Secondary offense is a primary concern
Lawmakers convening in Olympia want to toughen laws on two types of illegal driving: speeding through school zones and talking on cell phone without a hands-free device.
State Sen. Tracey Eide, D-Federal Way, has proposed making it a primary offense to talk on a cell phone held to your ear or to engage in text messaging while driving.
Earlier this month, Eide held a news conference in which she invited reporters to negotiate an obstacle course while using a cell phone without a hands-free earpiece, which proved to difficult for them.
She called cell phoning while driving the “equivalent to drunk driving.”
A law that went into effect in 2008 makes it a secondary offense to use a cell phone without an earpiece or to send messages while driving.
That means that an officer cannot pull you over for the infraction but can issue a citation if you are pulled over for another reason, such as speeding.
Eide’s proposal would make it a primary offense, as does a recently enacted law in Oregon. It’s something traffic safety advocates nationwide are promoting.
The Washington law provides exemptions to make emergency calls or to report illegal activity. The infraction does not go on a driver’s record.
The fine is $101.
In the other legislation, state Sen. Chris Marr, D-Spokane, wants to double penalties for speeding through school zones from $124 to $248 under Senate Bill 6363. The bill was referred to the Transportation Committee.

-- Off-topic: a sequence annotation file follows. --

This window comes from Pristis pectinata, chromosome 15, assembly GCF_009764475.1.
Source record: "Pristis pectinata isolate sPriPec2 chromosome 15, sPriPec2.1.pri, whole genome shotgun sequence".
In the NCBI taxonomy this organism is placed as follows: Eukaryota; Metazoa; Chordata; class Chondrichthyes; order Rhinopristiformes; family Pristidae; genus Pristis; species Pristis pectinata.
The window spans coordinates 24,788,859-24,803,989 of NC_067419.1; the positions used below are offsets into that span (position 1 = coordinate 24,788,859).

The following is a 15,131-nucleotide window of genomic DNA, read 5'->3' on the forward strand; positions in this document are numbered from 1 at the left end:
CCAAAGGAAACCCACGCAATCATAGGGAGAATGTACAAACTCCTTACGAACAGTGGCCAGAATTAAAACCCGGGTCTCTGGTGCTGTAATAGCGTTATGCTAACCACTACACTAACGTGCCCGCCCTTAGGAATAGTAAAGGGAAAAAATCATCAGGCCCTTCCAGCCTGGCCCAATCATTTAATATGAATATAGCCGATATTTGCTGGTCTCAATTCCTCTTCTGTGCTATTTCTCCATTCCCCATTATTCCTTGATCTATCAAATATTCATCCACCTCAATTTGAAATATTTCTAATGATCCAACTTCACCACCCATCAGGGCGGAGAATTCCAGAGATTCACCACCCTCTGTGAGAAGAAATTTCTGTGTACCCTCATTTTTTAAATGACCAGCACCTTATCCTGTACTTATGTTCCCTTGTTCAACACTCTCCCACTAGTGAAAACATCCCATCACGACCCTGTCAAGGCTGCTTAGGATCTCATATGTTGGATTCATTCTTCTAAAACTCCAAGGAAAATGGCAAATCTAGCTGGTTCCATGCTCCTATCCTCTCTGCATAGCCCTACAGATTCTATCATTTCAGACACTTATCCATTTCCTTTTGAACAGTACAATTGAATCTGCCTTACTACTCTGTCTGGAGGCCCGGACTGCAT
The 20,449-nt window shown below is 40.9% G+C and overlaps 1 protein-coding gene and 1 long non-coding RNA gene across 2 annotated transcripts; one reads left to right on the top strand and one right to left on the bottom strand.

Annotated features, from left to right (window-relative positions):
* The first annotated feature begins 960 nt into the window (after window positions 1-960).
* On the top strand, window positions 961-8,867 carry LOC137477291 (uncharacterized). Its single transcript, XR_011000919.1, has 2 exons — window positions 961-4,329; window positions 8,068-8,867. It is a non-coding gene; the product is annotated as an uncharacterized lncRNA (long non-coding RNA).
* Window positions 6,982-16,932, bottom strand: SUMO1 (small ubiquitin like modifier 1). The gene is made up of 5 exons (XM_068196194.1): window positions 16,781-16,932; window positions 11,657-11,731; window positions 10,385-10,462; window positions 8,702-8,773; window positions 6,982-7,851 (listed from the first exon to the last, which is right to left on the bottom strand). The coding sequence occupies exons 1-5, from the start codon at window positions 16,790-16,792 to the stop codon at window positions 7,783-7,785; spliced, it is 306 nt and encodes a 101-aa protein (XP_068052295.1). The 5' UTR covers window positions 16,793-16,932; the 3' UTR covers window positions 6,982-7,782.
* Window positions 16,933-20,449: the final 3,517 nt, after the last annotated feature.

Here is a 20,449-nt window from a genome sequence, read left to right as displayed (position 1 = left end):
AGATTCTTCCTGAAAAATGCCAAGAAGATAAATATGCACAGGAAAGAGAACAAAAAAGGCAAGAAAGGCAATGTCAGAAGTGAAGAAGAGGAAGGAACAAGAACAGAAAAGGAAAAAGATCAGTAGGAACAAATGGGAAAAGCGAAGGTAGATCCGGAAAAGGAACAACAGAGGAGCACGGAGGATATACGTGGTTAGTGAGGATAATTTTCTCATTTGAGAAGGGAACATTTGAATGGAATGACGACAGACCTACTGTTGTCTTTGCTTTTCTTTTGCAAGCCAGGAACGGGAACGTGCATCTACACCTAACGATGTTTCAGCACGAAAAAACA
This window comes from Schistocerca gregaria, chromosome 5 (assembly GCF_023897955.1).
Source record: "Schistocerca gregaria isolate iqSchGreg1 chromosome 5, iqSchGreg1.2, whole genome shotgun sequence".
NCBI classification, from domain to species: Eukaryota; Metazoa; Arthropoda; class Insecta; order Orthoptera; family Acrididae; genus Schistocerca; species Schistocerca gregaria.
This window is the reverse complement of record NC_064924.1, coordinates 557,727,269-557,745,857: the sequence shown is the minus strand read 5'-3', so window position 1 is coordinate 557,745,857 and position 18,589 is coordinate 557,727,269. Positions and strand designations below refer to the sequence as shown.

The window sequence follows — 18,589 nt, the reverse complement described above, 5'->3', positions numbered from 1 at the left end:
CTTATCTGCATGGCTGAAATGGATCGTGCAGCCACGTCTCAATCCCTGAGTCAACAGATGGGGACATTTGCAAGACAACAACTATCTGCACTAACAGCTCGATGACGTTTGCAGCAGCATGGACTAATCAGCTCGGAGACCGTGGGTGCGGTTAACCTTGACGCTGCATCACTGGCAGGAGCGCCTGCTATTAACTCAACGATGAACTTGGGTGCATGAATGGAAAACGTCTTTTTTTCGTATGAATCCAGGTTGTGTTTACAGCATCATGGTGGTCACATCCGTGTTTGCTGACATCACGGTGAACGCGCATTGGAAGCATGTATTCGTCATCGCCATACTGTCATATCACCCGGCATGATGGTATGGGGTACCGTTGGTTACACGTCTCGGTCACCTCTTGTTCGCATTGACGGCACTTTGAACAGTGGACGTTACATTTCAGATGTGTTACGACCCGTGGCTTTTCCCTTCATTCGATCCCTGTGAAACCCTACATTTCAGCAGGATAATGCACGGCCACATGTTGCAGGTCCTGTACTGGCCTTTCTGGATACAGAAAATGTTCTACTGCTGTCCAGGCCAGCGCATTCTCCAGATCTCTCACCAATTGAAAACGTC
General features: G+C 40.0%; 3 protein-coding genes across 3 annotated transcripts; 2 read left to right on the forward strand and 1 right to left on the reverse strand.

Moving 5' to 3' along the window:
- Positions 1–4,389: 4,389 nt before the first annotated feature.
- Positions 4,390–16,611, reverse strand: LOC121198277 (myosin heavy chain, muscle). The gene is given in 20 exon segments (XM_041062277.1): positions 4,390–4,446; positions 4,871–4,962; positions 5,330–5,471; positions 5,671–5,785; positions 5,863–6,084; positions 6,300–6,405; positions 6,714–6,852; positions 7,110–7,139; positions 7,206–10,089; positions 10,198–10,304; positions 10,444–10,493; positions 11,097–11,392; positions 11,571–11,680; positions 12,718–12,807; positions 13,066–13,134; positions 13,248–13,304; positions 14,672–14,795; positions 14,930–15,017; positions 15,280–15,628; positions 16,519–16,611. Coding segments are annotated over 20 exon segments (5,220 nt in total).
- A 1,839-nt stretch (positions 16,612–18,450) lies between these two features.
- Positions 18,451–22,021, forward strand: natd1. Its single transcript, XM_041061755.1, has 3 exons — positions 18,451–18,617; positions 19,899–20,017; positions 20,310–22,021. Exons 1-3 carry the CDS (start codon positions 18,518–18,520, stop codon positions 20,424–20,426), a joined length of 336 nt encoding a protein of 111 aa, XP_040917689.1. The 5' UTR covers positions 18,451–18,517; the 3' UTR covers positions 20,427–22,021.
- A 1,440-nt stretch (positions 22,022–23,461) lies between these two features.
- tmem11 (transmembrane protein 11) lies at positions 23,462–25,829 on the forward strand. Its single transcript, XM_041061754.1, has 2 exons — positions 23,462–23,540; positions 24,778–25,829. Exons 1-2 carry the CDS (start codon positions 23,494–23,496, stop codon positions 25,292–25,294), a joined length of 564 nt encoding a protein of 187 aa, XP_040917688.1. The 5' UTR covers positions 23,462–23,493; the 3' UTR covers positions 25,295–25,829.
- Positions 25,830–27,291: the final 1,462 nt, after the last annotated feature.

He said too many drivers are ignoring school zones under current penalties and that the risk to children is too great.
The bill also would allow crossing guards to notify authorities and get an investigation opened into a school zone speeding violation.
Council shakes up transportation boards
It’s unclear what effect last week’s political maneuvering over transportation board appointments by the Spokane City Council will have on transportation policy.
Six council members voted to strip Councilwoman Nancy McLaughlin of appointments to the Spokane Transit Authority board and the Spokane Regional Transportation Council.
McLaughlin, now in her second term, complained that senior council members traditionally have been allowed to continue serving on the boards of their choosing, and said that she had been moving into leadership positions for both governing bodies.
The council instead placed incoming council members Amber Waldref and Jon Snyder on the STA board along with Councilman Richard Rush.
That leaves the northwest council district without a representative on the board.
At SRTC, the city will be represented by Snyder and Mayor Mary Verner.
McLaughlin said she believes that the council members who booted her have an agenda to put greater emphasis on pedestrian circulation, bicycles and mass transit over efforts to relieve traffic congestion. She said she believes in a balanced approach.
She also said that global issues may have played a part.
“Maybe they think I’m not educated and naïve about global warming,” she said.
She said she believes that economic forces are moving in a direction of greater energy efficiency and reduced carbon output.
Rush said there was no agenda and that “nobody is being disenfranchised,” but that the change in representatives will bring a new approach to transportation policy.
Open house looks at Sullivan upgrades
Improvements to the Sullivan Road corridor are up for discussion in Spokane Valley.
Public works officials want community members to attend a drop-in open house from 4 to 7 p.m. on Thursday at Valley Assembly of God Church, 15618 E. Broadway Ave., to provide comments and ideas on upcoming projects.
They include upgrades to the intersections at Sprague and Broadway avenues as well improvements on Broadway between Moore and Flora roads.
Construction is expected to start this spring.